My byline goes mainstream: Behind the scenes

I remember the time I first saw my name in print, that little byline in The Falcon Flyer (those were the days, kids). If you’ve never had anything published, you really can’t understand the thrill of seeing your name at the top of a piece, especially if you’re proud of what you wrote. And it’s an excitement that does not diminish with time either. I am still just as excited to see my byline now as I was back then.
Slash also more excited because now my byline is in the Washington Post. 

Right from the get-go, Lily assigned me to a story about the Partnership for Public Service “Service to America” medals, which are awarded to federal government employees for their commitment throughout their careers. Lily was already going to attend the event with a videographer, in order to interview all of the medal winners and ask about their views of leadership. The medals were going to be awarded at a gala event on Thursday, Sept. 15, and I began researching immediately because all I had was a press release. I found out that while many of the medals honor career-long service, one award, the “Call to Service” medal, goes to a government employee who is younger than 35 and has been with the government for fewer than five years. In this case, the winner was Ann Martin, who is 30…and already completed research that prompted the Mexican government to enact new regulations about deposits of American money at Mexican banks. She’s just thwarting money laundering and the entire drug trade while she’s at it.

As a result of her sensitive line of work, this particular young woman wasn’t going to be able to be filmed for our video. I thought this was especially interesting, and I decided that was going to be the angle for my story. Rather than try to write about all of the award winners, I started to focus specifically on Ann Martin. Bingo.

And here’s a random, mostly unrelated, but still cool story: At 1 p.m. on Thursday, I got to sit in on Emi’s interview with the founder of TED, Richard Wurman. She seemed really nervous about the interview, possibly because I was listening in and watching her, but he was a good sport and he broke the ice really well with his sense of humor. It was entertaining because she went in to the interview knowing that he wanted to talk up and promote his new conference, but she was determined not to let that happen. I could tell she had done extensive research beforehand because all of her questions referenced previous interviews that he had given.

At 3 p.m. I interviewed Max Stier, president and CEO of the Partnership for Public Service – my first interview for the Post! As I incorporated his quotes into my draft, it was encouraging to see an actual story take shape, rather than just a skeleton shakily built from press release material. At 5 p.m. Lily and I got ready to go to the PPS event with our videographer, Ben. We took a cab to D.A.R. Hall, where I quickly realized that I was way under-dressed for this black-tie event. Oops – new journalist faux pas. Needless to say, I felt incredibly out of place as I interviewed Ann Martin; not only was I under-dressed, but I am also way behind the curve when it comes to serious accomplishments like this woman has!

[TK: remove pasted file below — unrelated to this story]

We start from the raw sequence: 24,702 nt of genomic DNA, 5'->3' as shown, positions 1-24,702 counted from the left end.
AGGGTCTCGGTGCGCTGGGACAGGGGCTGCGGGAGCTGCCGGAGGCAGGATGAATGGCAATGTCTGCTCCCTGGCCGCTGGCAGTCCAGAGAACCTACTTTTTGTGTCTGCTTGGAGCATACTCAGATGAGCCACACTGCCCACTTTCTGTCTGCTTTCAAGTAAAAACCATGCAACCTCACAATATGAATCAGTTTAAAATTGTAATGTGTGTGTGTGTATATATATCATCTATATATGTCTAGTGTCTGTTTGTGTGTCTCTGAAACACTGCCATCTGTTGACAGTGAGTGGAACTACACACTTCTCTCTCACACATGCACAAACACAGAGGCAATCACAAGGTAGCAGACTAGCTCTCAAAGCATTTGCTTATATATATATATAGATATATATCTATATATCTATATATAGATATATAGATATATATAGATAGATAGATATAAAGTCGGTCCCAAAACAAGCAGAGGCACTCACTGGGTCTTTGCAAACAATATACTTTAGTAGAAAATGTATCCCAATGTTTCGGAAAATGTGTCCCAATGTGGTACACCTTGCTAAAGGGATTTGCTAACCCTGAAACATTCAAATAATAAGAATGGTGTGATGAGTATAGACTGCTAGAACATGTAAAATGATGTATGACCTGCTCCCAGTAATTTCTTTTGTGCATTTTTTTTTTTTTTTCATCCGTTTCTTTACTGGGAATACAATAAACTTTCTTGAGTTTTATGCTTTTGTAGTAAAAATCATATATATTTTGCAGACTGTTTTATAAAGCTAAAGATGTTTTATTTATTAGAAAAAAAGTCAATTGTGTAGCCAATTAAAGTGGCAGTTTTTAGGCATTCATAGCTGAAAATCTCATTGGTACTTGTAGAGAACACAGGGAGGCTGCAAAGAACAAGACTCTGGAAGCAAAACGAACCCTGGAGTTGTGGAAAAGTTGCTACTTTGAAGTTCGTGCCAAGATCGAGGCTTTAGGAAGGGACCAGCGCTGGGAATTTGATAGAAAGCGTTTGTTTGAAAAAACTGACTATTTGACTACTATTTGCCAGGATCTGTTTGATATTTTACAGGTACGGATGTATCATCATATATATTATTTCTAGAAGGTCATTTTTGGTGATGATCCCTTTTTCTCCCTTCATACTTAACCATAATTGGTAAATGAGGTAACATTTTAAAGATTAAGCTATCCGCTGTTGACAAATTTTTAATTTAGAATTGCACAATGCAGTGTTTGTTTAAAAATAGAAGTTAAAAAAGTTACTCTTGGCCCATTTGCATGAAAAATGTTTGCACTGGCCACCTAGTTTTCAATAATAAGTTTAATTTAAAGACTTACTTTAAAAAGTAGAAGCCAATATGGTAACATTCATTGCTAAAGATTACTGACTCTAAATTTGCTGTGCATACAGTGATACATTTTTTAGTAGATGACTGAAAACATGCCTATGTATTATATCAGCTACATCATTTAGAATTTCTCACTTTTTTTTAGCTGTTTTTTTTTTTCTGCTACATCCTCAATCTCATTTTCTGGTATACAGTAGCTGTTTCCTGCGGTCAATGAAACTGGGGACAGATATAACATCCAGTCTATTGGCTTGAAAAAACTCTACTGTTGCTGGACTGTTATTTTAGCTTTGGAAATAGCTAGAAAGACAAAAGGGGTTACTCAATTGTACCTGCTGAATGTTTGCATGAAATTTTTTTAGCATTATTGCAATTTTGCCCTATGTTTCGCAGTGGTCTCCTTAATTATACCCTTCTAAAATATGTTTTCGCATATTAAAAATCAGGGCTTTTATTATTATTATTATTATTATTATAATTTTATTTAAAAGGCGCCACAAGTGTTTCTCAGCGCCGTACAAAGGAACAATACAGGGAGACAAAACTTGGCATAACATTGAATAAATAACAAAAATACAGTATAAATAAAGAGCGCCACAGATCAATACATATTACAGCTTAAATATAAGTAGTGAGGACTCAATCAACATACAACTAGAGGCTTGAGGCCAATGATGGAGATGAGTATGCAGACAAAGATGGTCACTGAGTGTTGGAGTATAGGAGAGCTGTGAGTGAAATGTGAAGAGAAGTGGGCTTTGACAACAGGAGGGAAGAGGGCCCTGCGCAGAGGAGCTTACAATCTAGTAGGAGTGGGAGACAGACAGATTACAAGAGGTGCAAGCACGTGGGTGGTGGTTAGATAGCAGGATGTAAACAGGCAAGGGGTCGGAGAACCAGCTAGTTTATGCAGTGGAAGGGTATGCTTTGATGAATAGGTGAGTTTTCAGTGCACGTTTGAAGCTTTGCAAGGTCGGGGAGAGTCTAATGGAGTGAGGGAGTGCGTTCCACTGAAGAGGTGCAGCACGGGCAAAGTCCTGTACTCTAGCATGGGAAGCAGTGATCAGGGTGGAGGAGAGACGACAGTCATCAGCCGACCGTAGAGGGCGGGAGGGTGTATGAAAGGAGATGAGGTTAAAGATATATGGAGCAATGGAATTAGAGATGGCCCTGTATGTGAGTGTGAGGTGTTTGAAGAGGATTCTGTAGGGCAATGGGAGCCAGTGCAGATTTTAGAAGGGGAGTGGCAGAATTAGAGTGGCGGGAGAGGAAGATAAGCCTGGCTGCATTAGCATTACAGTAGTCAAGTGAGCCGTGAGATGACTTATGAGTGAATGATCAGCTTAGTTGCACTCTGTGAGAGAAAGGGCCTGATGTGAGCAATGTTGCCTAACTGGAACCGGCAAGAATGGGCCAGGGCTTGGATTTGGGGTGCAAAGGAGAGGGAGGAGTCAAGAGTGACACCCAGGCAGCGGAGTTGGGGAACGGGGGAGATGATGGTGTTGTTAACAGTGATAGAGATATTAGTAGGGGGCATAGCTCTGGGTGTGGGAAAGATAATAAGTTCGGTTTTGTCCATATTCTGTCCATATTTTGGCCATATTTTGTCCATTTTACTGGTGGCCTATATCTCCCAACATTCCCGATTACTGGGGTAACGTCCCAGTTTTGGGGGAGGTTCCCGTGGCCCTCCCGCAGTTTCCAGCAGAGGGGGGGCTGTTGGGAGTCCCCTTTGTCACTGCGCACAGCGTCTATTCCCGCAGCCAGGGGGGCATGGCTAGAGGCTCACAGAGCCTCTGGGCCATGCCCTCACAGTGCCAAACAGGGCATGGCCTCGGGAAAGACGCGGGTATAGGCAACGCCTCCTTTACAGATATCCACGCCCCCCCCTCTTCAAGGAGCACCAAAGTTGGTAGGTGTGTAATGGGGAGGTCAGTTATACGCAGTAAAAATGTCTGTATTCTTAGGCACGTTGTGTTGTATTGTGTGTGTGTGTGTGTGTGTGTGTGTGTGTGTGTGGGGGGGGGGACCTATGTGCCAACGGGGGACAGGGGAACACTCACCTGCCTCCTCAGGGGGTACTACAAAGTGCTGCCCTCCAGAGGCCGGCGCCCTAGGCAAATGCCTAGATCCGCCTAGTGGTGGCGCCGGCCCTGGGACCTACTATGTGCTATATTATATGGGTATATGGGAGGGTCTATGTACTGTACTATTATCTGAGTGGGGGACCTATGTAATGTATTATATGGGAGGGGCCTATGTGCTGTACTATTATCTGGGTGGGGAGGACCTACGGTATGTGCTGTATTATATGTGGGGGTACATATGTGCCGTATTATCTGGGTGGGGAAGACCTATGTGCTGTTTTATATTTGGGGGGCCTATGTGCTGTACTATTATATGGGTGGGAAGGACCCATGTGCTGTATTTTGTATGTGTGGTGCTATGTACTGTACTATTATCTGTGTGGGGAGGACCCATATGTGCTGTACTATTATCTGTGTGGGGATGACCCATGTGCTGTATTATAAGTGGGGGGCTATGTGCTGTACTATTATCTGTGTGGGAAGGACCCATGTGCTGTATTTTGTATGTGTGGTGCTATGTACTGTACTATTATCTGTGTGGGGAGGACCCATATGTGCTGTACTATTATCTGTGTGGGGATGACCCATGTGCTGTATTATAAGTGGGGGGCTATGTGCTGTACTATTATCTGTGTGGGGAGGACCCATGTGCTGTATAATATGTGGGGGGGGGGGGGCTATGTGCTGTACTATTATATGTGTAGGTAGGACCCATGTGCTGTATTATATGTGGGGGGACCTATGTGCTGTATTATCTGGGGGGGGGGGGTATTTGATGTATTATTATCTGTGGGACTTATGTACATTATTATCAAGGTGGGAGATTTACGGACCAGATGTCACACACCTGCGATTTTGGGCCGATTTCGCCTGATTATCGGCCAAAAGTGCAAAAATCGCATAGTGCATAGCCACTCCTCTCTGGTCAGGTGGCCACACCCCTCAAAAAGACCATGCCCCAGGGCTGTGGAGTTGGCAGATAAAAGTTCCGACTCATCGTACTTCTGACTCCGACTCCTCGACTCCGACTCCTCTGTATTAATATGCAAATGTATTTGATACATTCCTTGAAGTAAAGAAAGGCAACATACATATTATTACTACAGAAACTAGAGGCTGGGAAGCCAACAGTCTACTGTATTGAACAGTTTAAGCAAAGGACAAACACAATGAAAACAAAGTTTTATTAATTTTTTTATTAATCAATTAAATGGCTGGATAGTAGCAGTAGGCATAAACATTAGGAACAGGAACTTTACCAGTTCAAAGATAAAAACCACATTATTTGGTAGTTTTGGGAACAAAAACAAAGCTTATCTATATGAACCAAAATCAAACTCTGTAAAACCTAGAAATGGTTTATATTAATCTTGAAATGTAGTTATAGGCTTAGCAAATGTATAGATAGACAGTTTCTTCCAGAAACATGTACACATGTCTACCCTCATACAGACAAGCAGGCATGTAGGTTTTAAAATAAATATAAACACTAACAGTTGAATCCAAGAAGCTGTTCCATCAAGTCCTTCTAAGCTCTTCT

Following the time I spent at the gala, a series of rather traumatic events occurred. My evening involved bad weather, no umbrella, getting lost downtown, waiting for buses that never arrived, and walking home in high heels. BUT I AM A JOURNALIST and I prevailed against the odds. I made it home, took a hot shower, and sat down to write. As I did, I felt myself fall back into the familiar rhythm of news writing, and it was so satisfying…

But not as satisfying as seeing my story on the main page of the On Leadership site the next morning. There it was, my name on a Washington Post story, out there for the world to see and read. (I might have freaked out a little bit and sent the link to my mom, who freaked out a lot and sent the link to everyone I’ve ever known.)

Will I look back on this story one day (next week, or any time in my career, really) and think, “Wow, that was really terrible writing”? Probably. But could anything be as sweet as that first moment I saw the headline and my byline beneath it? No. It doesn’t get old. And maybe that’s part of what I love about journalism. The research, the reporting, the whole struggle – it’s worth it. The thrill is worth it every time.

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